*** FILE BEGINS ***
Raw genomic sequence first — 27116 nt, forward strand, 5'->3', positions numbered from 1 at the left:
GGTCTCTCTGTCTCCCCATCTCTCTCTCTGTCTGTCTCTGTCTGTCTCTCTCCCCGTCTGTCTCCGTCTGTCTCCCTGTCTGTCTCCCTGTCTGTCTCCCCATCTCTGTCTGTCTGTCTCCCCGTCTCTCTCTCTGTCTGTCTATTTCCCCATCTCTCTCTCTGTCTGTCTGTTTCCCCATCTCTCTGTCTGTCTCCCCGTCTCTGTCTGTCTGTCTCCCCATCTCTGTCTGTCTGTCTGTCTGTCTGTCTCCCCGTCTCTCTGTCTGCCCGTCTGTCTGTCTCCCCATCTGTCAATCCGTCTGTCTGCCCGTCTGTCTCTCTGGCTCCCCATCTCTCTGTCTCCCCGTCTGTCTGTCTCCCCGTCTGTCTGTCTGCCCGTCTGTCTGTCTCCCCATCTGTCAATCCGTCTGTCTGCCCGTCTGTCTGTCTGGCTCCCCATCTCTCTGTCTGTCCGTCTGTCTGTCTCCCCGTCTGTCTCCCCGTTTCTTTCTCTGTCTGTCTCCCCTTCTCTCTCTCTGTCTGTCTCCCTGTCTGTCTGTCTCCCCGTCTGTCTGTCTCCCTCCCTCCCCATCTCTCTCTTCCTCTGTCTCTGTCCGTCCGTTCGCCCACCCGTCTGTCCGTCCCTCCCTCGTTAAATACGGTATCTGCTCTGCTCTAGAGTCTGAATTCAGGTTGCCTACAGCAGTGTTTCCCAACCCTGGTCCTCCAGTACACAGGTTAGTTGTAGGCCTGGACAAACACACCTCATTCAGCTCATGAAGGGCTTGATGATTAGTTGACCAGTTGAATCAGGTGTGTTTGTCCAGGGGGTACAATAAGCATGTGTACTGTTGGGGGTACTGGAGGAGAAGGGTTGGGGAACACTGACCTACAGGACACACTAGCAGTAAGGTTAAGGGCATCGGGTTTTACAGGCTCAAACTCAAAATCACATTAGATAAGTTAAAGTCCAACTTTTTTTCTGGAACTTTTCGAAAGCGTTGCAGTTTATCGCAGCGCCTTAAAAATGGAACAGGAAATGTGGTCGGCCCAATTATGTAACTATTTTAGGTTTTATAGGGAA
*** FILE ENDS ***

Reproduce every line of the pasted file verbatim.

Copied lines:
Raw genomic sequence first — 27116 nt, forward strand, 5'->3', positions numbered from 1 at the left:
GGTCTCTCTGTCTCCCCATCTCTCTCTCTGTCTGTCTCTGTCTGTCTCTCTCCCCGTCTGTCTCCGTCTGTCTCCCTGTCTGTCTCCCTGTCTGTCTCCCCATCTCTGTCTGTCTGTCTCCCCGTCTCTCTCTCTGTCTGTCTATTTCCCCATCTCTCTCTCTGTCTGTCTGTTTCCCCATCTCTCTGTCTGTCTCCCCGTCTCTGTCTGTCTGTCTCCCCATCTCTGTCTGTCTGTCTGTCTGTCTGTCTCCCCGTCTCTCTGTCTGCCCGTCTGTCTGTCTCCCCATCTGTCAATCCGTCTGTCTGCCCGTCTGTCTCTCTGGCTCCCCATCTCTCTGTCTCCCCGTCTGTCTGTCTCCCCGTCTGTCTGTCTGCCCGTCTGTCTGTCTCCCCATCTGTCAATCCGTCTGTCTGCCCGTCTGTCTGTCTGGCTCCCCATCTCTCTGTCTGTCCGTCTGTCTGTCTCCCCGTCTGTCTCCCCGTTTCTTTCTCTGTCTGTCTCCCCTTCTCTCTCTCTGTCTGTCTCCCTGTCTGTCTGTCTCCCCGTCTGTCTGTCTCCCTCCCTCCCCATCTCTCTCTTCCTCTGTCTCTGTCCGTCCGTTCGCCCACCCGTCTGTCCGTCCCTCCCTCGTTAAATACGGTATCTGCTCTGCTCTAGAGTCTGAATTCAGGTTGCCTACAGCAGTGTTTCCCAACCCTGGTCCTCCAGTACACAGGTTAGTTGTAGGCCTGGACAAACACACCTCATTCAGCTCATGAAGGGCTTGATGATTAGTTGACCAGTTGAATCAGGTGTGTTTGTCCAGGGGGTACAATAAGCATGTGTACTGTTGGGGGTACTGGAGGAGAAGGGTTGGGGAACACTGACCTACAGGACACACTAGCAGTAAGGTTAAGGGCATCGGGTTTTACAGGCTCAAACTCAAAATCACATTAGATAAGTTAAAGTCCAACTTTTTTTCTGGAACTTTTCGAAAGCGTTGCAGTTTATCGCAGCGCCTTAAAAATGGAACAGGAAATGTGGTCGGCCCAATTATGTAACTATTTTAGGTTTTATAGGGAA